Now is the season of resolutions. You're likely making them right now, half committing to a set of a resolves so familiar that they're the clichéd punchline of late night hosts. But regardless of commitment, we make resolutions anyway; likely with hope that welcoming a new year with a list of tiny wishes might somehow be transformative. Maybe the resolution has a small power, that the very act of identifying the need for change is in itself a kind of beginning.
But if we believe that the resolution carries such power, then why limit a new year's wishlist to simply bettering ourselves? Why not ask whole institutions, whole communities, for something a little bit better, a little more improved?
Keeping with the expectations of a new year, we've decided to make our own wishlist -- a communal resolution of sorts -- of what we'd like to see more and less of in Miami's arts community.
Miami's museums and galleries garnered quite a few national headlines this year. Sadly, they were mostly about all the art we managed to break. First Maximo Caminero's unappreciated and incoherent protest; then an inebriated Justin Vallee purposefully (?) stepped on Daniel Arsham's installation at Locust; and finally another drunk Miamian broke Gean Moreno and Ernesto Oroza's installation at the Pérez. This year, let's try to be a little more coherent, a little less drunk, and bit more respectful. And PAMM, please do a better job of protecting the art.
Even More Diversity:
Women artists and artists of color fared poorly at this year's Art Basel, but Basel isn't Miami. The Magic City's most distinctive feature is, perhaps, it's diversity. And between exhibitions like Spinello Projects' "Auto Body" and the artistic explorations of Edouard Duval Carrié, women and artists of color are likely more represented than they are in major artistic hubs like New York. Miami's population is so restlessly diverse that it deserves even more exploration and representation. Miami has a chance to show the art world what a truly diverse arts community looks like, we should seize it.
If Miamians' affinity for breaking art garnered too much national attention, then our bellicose arts institutions and their moneyed donors came in second place. The lengthy (but now settled) legal battle between the Museum of Contemporary Art and Institute of Contemporary Art was an ugly and unnecessary mess. Here's hoping that in 2015, museum boards can prioritize the interests of the communities they serve over the privileges of patronage.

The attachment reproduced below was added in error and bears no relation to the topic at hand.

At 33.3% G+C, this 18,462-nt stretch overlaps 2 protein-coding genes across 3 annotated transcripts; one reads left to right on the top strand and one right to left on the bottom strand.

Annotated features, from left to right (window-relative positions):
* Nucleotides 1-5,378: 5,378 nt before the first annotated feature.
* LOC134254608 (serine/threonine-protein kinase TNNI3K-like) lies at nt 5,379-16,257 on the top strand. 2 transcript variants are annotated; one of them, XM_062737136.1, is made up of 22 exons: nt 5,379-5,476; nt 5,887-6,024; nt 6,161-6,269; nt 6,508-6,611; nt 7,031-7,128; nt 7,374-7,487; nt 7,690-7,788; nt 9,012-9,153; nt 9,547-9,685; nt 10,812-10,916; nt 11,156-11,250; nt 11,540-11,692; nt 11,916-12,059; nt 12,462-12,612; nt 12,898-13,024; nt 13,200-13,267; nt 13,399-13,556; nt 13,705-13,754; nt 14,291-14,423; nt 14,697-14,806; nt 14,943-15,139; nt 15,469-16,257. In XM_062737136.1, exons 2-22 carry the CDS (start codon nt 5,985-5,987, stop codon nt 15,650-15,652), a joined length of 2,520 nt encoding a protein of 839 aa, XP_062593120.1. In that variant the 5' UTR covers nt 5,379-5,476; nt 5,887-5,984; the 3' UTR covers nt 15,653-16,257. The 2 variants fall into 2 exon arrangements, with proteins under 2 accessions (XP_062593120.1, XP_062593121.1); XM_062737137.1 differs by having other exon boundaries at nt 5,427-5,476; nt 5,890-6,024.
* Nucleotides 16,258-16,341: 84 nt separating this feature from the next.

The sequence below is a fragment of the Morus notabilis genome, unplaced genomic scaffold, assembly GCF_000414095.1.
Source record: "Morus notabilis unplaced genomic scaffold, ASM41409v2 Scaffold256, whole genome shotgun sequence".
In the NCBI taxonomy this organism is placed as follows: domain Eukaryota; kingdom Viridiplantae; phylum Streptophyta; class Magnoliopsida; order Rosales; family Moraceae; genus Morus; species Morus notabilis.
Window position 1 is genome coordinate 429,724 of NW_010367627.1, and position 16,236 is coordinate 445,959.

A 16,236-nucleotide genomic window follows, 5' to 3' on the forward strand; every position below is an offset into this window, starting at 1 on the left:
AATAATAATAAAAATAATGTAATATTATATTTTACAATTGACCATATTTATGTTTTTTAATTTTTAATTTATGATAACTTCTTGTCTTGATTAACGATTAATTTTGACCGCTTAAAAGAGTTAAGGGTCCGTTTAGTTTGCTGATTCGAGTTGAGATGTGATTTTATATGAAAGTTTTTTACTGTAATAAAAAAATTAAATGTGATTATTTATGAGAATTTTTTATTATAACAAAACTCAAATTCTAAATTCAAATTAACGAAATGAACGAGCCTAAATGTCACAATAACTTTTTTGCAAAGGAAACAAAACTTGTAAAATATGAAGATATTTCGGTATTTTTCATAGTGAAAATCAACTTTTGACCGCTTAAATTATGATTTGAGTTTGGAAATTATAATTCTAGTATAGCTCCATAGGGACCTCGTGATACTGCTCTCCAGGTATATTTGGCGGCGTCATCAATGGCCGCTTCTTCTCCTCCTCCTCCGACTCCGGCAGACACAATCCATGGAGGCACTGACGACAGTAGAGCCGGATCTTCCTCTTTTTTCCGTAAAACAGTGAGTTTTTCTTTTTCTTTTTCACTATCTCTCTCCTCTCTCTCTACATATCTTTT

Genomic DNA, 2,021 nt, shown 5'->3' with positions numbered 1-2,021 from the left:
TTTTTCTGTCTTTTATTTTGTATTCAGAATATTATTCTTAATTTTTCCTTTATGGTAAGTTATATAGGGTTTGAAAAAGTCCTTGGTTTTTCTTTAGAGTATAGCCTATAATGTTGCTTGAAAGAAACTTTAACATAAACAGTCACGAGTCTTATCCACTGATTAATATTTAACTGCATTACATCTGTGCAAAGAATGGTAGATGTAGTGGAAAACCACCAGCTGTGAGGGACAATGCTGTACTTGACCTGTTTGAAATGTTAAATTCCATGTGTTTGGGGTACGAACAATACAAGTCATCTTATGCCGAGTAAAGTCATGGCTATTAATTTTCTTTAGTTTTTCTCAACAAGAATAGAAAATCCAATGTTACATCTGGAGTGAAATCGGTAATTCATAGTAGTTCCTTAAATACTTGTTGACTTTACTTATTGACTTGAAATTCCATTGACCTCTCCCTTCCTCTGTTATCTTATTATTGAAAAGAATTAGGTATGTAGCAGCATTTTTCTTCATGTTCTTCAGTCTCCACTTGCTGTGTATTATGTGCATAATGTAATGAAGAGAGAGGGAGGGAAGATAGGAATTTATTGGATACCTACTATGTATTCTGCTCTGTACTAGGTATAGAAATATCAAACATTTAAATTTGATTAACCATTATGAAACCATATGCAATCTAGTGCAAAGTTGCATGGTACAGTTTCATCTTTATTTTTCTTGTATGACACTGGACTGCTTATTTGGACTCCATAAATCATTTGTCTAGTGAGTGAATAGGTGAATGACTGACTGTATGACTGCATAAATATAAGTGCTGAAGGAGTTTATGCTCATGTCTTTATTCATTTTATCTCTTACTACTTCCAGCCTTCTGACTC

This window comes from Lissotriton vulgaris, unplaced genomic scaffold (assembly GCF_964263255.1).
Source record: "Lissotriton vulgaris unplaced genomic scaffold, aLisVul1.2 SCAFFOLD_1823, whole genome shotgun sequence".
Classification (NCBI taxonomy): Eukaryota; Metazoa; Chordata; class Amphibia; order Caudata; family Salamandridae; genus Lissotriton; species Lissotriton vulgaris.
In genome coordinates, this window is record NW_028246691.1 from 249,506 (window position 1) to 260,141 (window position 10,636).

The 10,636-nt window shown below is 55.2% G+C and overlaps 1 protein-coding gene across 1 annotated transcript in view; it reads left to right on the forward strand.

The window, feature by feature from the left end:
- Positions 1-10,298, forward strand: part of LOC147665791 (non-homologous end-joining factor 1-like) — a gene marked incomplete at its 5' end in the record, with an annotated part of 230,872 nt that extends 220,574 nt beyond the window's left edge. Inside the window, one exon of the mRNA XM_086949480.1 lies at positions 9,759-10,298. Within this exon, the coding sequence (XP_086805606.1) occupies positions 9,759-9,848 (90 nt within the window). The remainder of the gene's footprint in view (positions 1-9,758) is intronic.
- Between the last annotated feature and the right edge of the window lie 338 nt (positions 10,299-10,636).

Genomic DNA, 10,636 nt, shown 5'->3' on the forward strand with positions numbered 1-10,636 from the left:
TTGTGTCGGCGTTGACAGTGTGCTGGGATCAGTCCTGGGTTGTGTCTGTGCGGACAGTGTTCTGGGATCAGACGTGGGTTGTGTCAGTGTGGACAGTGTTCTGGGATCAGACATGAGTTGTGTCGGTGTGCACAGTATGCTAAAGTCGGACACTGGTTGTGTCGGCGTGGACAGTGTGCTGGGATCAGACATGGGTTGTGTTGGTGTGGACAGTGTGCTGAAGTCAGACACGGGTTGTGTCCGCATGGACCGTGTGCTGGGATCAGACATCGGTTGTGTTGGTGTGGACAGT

Miami has always seemed like a city on the proverbial cusp - as though it's suspended in a permanent leap, yet never quite there. This might be in large part because Miami's own artistic identity has always been in flux. But in 2014 artists across the city seemed to all converge on the issue of identity: from Little Haiti's attention grabbing #iHaitiBasel to Teo Castellanos' revival of Fat Boy, Guiccivuitton's witty play on the city's artificiality and Richard Blanco's Prince of Los Cocuyos: A Miami Childhood. Even after all of this, it seems like what we've only cracked the surface. What does it mean to make art in Miami and what does "Miami art" even look like?
There were moments this year that hinted at the power of slipping politics into art. Between the protests stemming from the death of graffiti tagger Israel "Reefa" Hernandez and other young black men killed by the police, Miami artists reaffirmed the power of resistance and its necessary place in the visual arts. Here's hoping that 2015 brings more of that kind of action.
It seemed like this year, more so than even previous years, Art Basel was dedicated solely to branding, to marketing and selling the lifestyle of the one percent. Nearly everything seem sponsored by liquor or luxury brands. And this stretched across Basel, too. Art has become the latest branding fad for Miami's multi-billion dollar real estate developers like Faena House and CMC Group who have both purchased quite a bit of cultural capital. The patronage of brands - the co-opting for art - is something we should all be a bit more wary of.
More Public Funding:
Building strong, lasting institutions requires a long term investment from Miami and its citizens. So let's stop giving money to crackpot real estate investors or wealthy baseball team owners and instead invest in PAMM like we promised.
That's our wishlist. What would you like to see either more or less of?
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